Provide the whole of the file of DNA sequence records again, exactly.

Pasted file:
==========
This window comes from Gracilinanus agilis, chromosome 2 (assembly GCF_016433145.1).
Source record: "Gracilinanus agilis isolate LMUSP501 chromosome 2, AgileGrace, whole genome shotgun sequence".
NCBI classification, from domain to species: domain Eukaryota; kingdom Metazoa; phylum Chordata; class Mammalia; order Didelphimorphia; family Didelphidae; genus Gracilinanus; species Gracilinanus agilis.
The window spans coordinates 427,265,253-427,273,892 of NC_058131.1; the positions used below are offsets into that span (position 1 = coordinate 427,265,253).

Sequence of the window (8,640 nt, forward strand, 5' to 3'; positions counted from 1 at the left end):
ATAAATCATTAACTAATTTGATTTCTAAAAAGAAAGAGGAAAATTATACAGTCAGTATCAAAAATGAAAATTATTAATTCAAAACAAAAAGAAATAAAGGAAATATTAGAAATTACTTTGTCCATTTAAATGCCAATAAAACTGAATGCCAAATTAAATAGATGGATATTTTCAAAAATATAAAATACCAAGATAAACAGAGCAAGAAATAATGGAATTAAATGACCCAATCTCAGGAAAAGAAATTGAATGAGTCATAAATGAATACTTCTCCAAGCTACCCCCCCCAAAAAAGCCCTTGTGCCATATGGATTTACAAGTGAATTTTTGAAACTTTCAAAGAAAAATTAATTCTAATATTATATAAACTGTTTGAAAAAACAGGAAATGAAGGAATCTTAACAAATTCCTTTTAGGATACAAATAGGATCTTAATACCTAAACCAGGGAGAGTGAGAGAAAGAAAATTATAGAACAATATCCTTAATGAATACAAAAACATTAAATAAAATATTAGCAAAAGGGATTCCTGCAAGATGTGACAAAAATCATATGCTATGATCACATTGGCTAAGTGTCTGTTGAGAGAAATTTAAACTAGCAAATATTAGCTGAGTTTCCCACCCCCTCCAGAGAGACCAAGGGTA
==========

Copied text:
This window comes from Gracilinanus agilis, chromosome 2 (assembly GCF_016433145.1).
Source record: "Gracilinanus agilis isolate LMUSP501 chromosome 2, AgileGrace, whole genome shotgun sequence".
NCBI classification, from domain to species: domain Eukaryota; kingdom Metazoa; phylum Chordata; class Mammalia; order Didelphimorphia; family Didelphidae; genus Gracilinanus; species Gracilinanus agilis.
The window spans coordinates 427,265,253-427,273,892 of NC_058131.1; the positions used below are offsets into that span (position 1 = coordinate 427,265,253).

Sequence of the window (8,640 nt, forward strand, 5' to 3'; positions counted from 1 at the left end):
ATAAATCATTAACTAATTTGATTTCTAAAAAGAAAGAGGAAAATTATACAGTCAGTATCAAAAATGAAAATTATTAATTCAAAACAAAAAGAAATAAAGGAAATATTAGAAATTACTTTGTCCATTTAAATGCCAATAAAACTGAATGCCAAATTAAATAGATGGATATTTTCAAAAATATAAAATACCAAGATAAACAGAGCAAGAAATAATGGAATTAAATGACCCAATCTCAGGAAAAGAAATTGAATGAGTCATAAATGAATACTTCTCCAAGCTACCCCCCCCAAAAAAGCCCTTGTGCCATATGGATTTACAAGTGAATTTTTGAAACTTTCAAAGAAAAATTAATTCTAATATTATATAAACTGTTTGAAAAAACAGGAAATGAAGGAATCTTAACAAATTCCTTTTAGGATACAAATAGGATCTTAATACCTAAACCAGGGAGAGTGAGAGAAAGAAAATTATAGAACAATATCCTTAATGAATACAAAAACATTAAATAAAATATTAGCAAAAGGGATTCCTGCAAGATGTGACAAAAATCATATGCTATGATCACATTGGCTAAGTGTCTGTTGAGAGAAATTTAAACTAGCAAATATTAGCTGAGTTTCCCACCCCCTCCAGAGAGACCAAGGGTA